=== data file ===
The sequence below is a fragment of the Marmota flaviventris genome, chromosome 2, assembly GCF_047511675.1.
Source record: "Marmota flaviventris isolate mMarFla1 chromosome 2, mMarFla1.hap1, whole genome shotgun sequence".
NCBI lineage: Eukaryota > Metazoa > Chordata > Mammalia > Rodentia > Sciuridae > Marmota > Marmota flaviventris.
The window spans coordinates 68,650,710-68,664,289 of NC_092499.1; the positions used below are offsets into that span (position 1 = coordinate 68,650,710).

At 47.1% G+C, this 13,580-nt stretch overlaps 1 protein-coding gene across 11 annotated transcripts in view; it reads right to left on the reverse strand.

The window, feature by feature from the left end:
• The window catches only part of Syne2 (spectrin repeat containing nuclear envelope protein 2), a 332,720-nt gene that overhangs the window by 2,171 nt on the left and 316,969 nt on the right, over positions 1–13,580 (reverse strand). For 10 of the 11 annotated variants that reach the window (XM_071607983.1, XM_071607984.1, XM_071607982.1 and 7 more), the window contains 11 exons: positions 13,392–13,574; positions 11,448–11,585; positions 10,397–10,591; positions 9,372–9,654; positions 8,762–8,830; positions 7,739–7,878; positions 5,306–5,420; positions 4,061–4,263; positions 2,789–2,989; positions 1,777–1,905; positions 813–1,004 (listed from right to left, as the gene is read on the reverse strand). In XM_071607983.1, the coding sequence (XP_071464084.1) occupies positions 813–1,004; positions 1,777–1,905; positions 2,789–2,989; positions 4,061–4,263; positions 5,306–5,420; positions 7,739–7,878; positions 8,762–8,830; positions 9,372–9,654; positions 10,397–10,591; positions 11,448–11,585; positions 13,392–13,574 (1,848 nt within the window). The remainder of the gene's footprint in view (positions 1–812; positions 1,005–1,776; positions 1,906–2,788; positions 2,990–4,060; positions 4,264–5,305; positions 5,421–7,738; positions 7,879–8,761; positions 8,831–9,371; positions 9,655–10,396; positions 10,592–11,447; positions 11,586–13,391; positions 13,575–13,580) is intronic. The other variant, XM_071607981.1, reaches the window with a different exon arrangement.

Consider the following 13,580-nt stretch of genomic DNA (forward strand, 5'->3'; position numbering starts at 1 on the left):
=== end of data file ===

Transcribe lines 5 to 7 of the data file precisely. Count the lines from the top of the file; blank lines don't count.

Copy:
At 47.1% G+C, this 13,580-nt stretch overlaps 1 protein-coding gene across 11 annotated transcripts in view; it reads right to left on the reverse strand.

The window, feature by feature from the left end:
• The window catches only part of Syne2 (spectrin repeat containing nuclear envelope protein 2), a 332,720-nt gene that overhangs the window by 2,171 nt on the left and 316,969 nt on the right, over positions 1–13,580 (reverse strand). For 10 of the 11 annotated variants that reach the window (XM_071607983.1, XM_071607984.1, XM_071607982.1 and 7 more), the window contains 11 exons: positions 13,392–13,574; positions 11,448–11,585; positions 10,397–10,591; positions 9,372–9,654; positions 8,762–8,830; positions 7,739–7,878; positions 5,306–5,420; positions 4,061–4,263; positions 2,789–2,989; positions 1,777–1,905; positions 813–1,004 (listed from right to left, as the gene is read on the reverse strand). In XM_071607983.1, the coding sequence (XP_071464084.1) occupies positions 813–1,004; positions 1,777–1,905; positions 2,789–2,989; positions 4,061–4,263; positions 5,306–5,420; positions 7,739–7,878; positions 8,762–8,830; positions 9,372–9,654; positions 10,397–10,591; positions 11,448–11,585; positions 13,392–13,574 (1,848 nt within the window). The remainder of the gene's footprint in view (positions 1–812; positions 1,005–1,776; positions 1,906–2,788; positions 2,990–4,060; positions 4,264–5,305; positions 5,421–7,738; positions 7,879–8,761; positions 8,831–9,371; positions 9,655–10,396; positions 10,592–11,447; positions 11,586–13,391; positions 13,575–13,580) is intronic. The other variant, XM_071607981.1, reaches the window with a different exon arrangement.